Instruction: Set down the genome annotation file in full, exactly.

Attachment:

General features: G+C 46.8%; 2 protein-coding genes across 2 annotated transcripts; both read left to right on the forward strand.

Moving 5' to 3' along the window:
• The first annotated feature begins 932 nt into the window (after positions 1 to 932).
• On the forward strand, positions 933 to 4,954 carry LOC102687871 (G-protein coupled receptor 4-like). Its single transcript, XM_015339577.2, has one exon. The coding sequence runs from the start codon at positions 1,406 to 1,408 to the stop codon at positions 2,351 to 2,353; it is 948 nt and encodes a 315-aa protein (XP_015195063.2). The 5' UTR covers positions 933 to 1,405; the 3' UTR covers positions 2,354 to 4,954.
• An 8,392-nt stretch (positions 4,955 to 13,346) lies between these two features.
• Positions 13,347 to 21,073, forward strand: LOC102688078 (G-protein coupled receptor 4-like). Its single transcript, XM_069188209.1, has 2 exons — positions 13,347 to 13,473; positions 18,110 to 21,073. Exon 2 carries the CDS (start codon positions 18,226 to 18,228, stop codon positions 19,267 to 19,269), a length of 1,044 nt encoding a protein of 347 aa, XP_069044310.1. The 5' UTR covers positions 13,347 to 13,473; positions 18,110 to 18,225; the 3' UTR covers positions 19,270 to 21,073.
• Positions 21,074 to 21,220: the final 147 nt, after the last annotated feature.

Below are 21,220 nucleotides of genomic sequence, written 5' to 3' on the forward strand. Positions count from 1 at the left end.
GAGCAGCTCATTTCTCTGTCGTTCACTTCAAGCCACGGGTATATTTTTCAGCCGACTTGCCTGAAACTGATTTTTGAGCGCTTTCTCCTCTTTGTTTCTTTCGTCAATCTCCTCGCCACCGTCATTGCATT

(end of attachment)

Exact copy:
General features: G+C 46.8%; 2 protein-coding genes across 2 annotated transcripts; both read left to right on the forward strand.

Moving 5' to 3' along the window:
• The first annotated feature begins 932 nt into the window (after positions 1 to 932).
• On the forward strand, positions 933 to 4,954 carry LOC102687871 (G-protein coupled receptor 4-like). Its single transcript, XM_015339577.2, has one exon. The coding sequence runs from the start codon at positions 1,406 to 1,408 to the stop codon at positions 2,351 to 2,353; it is 948 nt and encodes a 315-aa protein (XP_015195063.2). The 5' UTR covers positions 933 to 1,405; the 3' UTR covers positions 2,354 to 4,954.
• An 8,392-nt stretch (positions 4,955 to 13,346) lies between these two features.
• Positions 13,347 to 21,073, forward strand: LOC102688078 (G-protein coupled receptor 4-like). Its single transcript, XM_069188209.1, has 2 exons — positions 13,347 to 13,473; positions 18,110 to 21,073. Exon 2 carries the CDS (start codon positions 18,226 to 18,228, stop codon positions 19,267 to 19,269), a length of 1,044 nt encoding a protein of 347 aa, XP_069044310.1. The 5' UTR covers positions 13,347 to 13,473; positions 18,110 to 18,225; the 3' UTR covers positions 19,270 to 21,073.
• Positions 21,074 to 21,220: the final 147 nt, after the last annotated feature.

Below are 21,220 nucleotides of genomic sequence, written 5' to 3' on the forward strand. Positions count from 1 at the left end.
GAGCAGCTCATTTCTCTGTCGTTCACTTCAAGCCACGGGTATATTTTTCAGCCGACTTGCCTGAAACTGATTTTTGAGCGCTTTCTCCTCTTTGTTTCTTTCGTCAATCTCCTCGCCACCGTCATTGCATT